We need a new diversity—not one based on biological characteristics and identity politics but a diversity of opinion and worldviews

AYAAN HIRSI ALI is a women’s rights activist, champion of free speech, and bestselling author. As a young girl in Somalia, she was subjected to female genital mutilation (FGM). When forced by her father to marry a distant cousin, she fled to Holland and claimed political asylum, working her way up from being a janitor to serving as an elected member of the Dutch parliament. As a member, she campaigned to raise awareness of violence against women, including honor killings and FGM, practices that had followed her fellow immigrants into Holland. In 2004, Ayaan gained international attention following the murder of Theo van Gogh, who had directed her short film Submission, a film about the oppression of women under Islam. The assassin left a death threat for her pinned to van Gogh’s chest. This tragic event is chronicled in her bestselling book, Infidel. She is also the author of Caged Virgin, Nomad, and most recently the bestseller Heretic: Why Islam Needs a Reformation Now.

What is the book (or books) you’ve given most as a gift, and why? Or what are one to three books that have greatly influenced your life?
Karl Popper’s The Open Society and Its Enemies, first published in 1945. I’d often give this to my politician friends when I was in politics, and now I give it to students. One of the biggest lessons for me from this book is that so many bad ideas that lead to authoritarian consequences begin with good intentions. This is timeless wisdom.

When I was in politics in the Netherlands, I was surrounded by politicians with wonderful intentions. They wanted to do good and involve the government in every aspect of life by expanding programs, yet these good intentions would lead to controlling more and more of people’s lives. One example was childcare. We debated whether the government should provide free childcare. It sounds great and came from good intentions to support parents continuing their careers. But in practice it would mean the government replaces the spouse or partner. It would require parents to divulge personal information to the state, it would dictate how people’s money was spent and how children should be raised. The price of ceding the authority of parents to government was simply too high. That’s just one small example but it illustrates how government loves control. Popper would not have liked that idea.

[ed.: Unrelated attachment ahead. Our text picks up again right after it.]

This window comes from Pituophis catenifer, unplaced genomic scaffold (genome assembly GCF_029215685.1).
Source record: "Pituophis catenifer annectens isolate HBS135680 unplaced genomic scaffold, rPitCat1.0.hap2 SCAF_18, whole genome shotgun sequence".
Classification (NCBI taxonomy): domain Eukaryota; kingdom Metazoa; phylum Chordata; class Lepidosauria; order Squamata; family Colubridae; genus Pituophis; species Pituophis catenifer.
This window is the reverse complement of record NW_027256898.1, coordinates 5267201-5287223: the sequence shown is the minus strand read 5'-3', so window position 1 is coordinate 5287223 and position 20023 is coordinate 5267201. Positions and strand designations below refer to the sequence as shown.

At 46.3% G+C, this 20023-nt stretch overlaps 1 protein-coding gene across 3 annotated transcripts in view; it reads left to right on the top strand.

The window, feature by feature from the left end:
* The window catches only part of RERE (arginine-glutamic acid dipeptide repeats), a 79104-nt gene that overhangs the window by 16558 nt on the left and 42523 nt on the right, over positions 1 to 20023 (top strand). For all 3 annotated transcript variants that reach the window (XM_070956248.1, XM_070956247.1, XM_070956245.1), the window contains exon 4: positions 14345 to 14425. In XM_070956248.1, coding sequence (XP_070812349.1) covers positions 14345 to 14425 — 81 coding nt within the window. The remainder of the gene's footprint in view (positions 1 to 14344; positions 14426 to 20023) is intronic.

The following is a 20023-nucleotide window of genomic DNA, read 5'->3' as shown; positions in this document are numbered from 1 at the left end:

If you could have a gigantic billboard anywhere with anything on it, what would it say and why?
“We need a new diversity—not one based on biological characteristics and identity politics but a diversity of opinion and worldviews.”

What advice would you give to a smart, driven college student about to enter the “real world”? What advice should they ignore? Students should go to college with an open mind. I advise them to ignore all the absolutism around them, both in terms of ideas and people. When they’re told that some people or ideas are wrong, hateful, or offensive, a light bulb should go off in their heads. That is the moment their curiosity should be piqued to find out for themselves whether it is indeed a “bad” thing. Adopting an attitude of critical thinking is most crucial in learning anything.

Many students come to me full of wonderful intentions hoping to change the world; they plan to spend their time helping the poor and disadvantaged. I tell them to first graduate and make a lot of money, and only then figure out how best to help those in need. Too often students can’t meaningfully help the disadvantaged now, even if it makes them feel good for trying to. I have seen so many former students in their late 30s and 40s struggling to make ends meet. They spent their time in college doing good rather than building their careers and futures. I warn students today to be careful how they use their precious time and to think carefully about when is the right time to help. It’s a well-worn cliché, but you have to help yourself before you help others. This is too often lost on idealistic students.

I am often asked whether one should work in the private or public sector. I always advise working in the private sector, and wish I did this before entering politics and the public sector. The private sector teaches important skills like entrepreneurship that can then be applied to any area of work later on.

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